keynesian economics

Topics: Keynesian economics, Unemployment, Inflation Pages: 7 (2284 words) Published: March 23, 2014
NAME: Firdausi Ali


MODULE: Economics (coursework 2)

DATE GIVEN: 10th February, 2013

DATE TO BE SUBMITTED: 02nd March, 2013

TUTOR: Mr. Lawal G. and Mr. Adedeji
Keynesian solution to unemployment was higher public spending which through the multiplier process would generate income and more jobs. Explain how this solution works and are there other solutions to the problem of unemployment?

The world is facing a serious problem of unemployment it has become a major disturbance to the growth of the economy. In the world Libya is noted to have the highest rate of unemployed citizens. In Nigeria we have the problem of unemployment it has become a major problem. Unemployment Rate in Nigeria increased to 23.90 percent in 2011 from 21.10 percent in 2010. Unemployment Rate in Nigeria is reported by the National Bureau of Statistics. From 2006 until 2011, Nigeria Unemployment Rate averaged 14.6 Percent reaching an all time high of 23.9 Percent in December of 2011 and a record low of 5.3 Percent in December of 2006. In Nigeria, the unemployment rate measures the number of people actively looking for a job as a percentage of the labour force. John Maynard Keynes who was once a student of Alfred Marshall introduced what he thought would completely solve the unemployment problem which is called the Keynesian unemployment, from the 1930’s to 1970’s government tended to follow the Keynesian policy on how to control the economy and because the need for the solution to unemployment was essential
Unemployment can be expresses either as a number (e.g. 1.5million) or as a percentage (e.g. 5per cent). But we should consider the group of people who are out of jobs which are those of working age who are without work, but who are available for work at current wage rates or unemployment could be known as the number of people who are lacking jobs. Keynesian economists think that in recessions a sizable fraction of unemployment. Unemployment increases because more people are hunting for better jobs during recession, not because they cannot find jobs. If it is to be expressed as a percentage, then it is the percentage of the total labour force. The labour force is defined as: those in employment (including the self-employed, those in the armed forces and those on government training schemes) plus those who are unemployed. Thus if 22.5million people were employed and 2.5million people were unemployed, the unemployment rate would be:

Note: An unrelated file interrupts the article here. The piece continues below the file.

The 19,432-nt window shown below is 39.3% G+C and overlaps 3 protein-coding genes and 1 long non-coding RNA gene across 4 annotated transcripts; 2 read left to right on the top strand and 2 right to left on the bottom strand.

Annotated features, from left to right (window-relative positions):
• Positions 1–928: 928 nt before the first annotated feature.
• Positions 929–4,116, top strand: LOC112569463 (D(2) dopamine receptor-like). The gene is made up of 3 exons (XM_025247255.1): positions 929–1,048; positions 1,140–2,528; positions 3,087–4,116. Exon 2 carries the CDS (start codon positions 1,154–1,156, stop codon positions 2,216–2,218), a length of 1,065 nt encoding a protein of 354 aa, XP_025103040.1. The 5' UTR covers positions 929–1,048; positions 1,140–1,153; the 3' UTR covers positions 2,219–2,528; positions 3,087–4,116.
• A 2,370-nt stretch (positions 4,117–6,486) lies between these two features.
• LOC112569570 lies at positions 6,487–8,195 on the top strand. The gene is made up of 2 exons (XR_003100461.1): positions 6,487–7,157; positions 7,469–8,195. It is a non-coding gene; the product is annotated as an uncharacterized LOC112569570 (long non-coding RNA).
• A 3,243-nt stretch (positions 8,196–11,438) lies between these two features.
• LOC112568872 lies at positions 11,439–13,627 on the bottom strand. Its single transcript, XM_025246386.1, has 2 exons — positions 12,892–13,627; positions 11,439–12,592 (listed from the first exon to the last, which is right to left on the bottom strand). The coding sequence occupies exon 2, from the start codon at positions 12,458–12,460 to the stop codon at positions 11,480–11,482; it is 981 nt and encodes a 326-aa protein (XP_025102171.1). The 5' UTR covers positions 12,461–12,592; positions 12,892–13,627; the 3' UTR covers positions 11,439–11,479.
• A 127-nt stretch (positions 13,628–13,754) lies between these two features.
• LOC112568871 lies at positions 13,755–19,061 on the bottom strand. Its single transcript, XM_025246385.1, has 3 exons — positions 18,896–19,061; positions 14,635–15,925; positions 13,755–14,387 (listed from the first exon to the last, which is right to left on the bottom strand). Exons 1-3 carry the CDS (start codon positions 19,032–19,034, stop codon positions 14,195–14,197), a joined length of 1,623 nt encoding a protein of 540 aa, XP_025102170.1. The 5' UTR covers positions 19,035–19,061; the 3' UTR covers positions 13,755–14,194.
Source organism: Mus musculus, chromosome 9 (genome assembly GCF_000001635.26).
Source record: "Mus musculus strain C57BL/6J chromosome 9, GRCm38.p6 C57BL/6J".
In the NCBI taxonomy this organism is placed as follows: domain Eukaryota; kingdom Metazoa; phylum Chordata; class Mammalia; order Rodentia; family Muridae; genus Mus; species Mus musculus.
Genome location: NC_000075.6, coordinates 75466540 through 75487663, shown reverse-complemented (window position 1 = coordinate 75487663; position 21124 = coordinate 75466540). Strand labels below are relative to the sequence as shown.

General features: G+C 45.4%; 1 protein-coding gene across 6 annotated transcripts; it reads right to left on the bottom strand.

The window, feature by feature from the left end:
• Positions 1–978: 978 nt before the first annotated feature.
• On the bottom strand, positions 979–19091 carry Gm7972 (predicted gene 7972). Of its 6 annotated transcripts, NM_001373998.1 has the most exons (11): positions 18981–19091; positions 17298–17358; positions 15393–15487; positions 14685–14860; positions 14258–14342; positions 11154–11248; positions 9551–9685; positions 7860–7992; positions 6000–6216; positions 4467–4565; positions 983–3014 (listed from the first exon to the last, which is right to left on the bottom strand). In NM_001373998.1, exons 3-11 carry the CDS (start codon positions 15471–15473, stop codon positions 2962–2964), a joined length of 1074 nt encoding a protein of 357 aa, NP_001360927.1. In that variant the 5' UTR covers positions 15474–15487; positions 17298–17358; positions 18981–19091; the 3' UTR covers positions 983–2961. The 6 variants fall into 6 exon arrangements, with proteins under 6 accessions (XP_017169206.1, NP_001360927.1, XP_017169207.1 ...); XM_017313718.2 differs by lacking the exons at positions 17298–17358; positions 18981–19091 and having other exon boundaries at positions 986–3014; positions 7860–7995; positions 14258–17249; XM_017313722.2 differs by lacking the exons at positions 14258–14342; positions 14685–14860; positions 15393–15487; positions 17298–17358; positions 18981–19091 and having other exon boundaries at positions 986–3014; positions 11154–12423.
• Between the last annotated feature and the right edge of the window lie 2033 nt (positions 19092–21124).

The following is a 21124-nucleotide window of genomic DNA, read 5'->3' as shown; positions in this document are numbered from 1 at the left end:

There are three main categories of unemployment. They are:
Structural unemployment
This is a serious type of unemployment where the labour demand is less than the supply in an individual labour market economy. Under the structural unemployment there are sub types; one example is the regional unemployment this is said to be of existence when there is a lack of mobility of factors of production between the regions. During the post-war period, the South of England has tended to be at full employment while regions such as Northern Ireland have constantly suffered from unemployment. Another example is the sectoral unemployment, shipbuilding and steel industries declined harshly in the late 1970’s and early 1980’s leaving a substantial number of skilled workers unemployed. Unfortunately their skills were no longer desired in the economy rendering them unemployed and without retraining and possible transfer, they were therefore unable to adapt to the varying demand. Technological unemployment is another example under the structural unemployment; this is when groups of workers across industries may be put out of work by new technology. Again, with no retraining and geographical mobility these workers may stay unemployed. Cyclical or demand-deficient unemployment

This is a type of unemployment which could also be referred to as Keynesian "demand deficient" unemployment. Economies tend to face...
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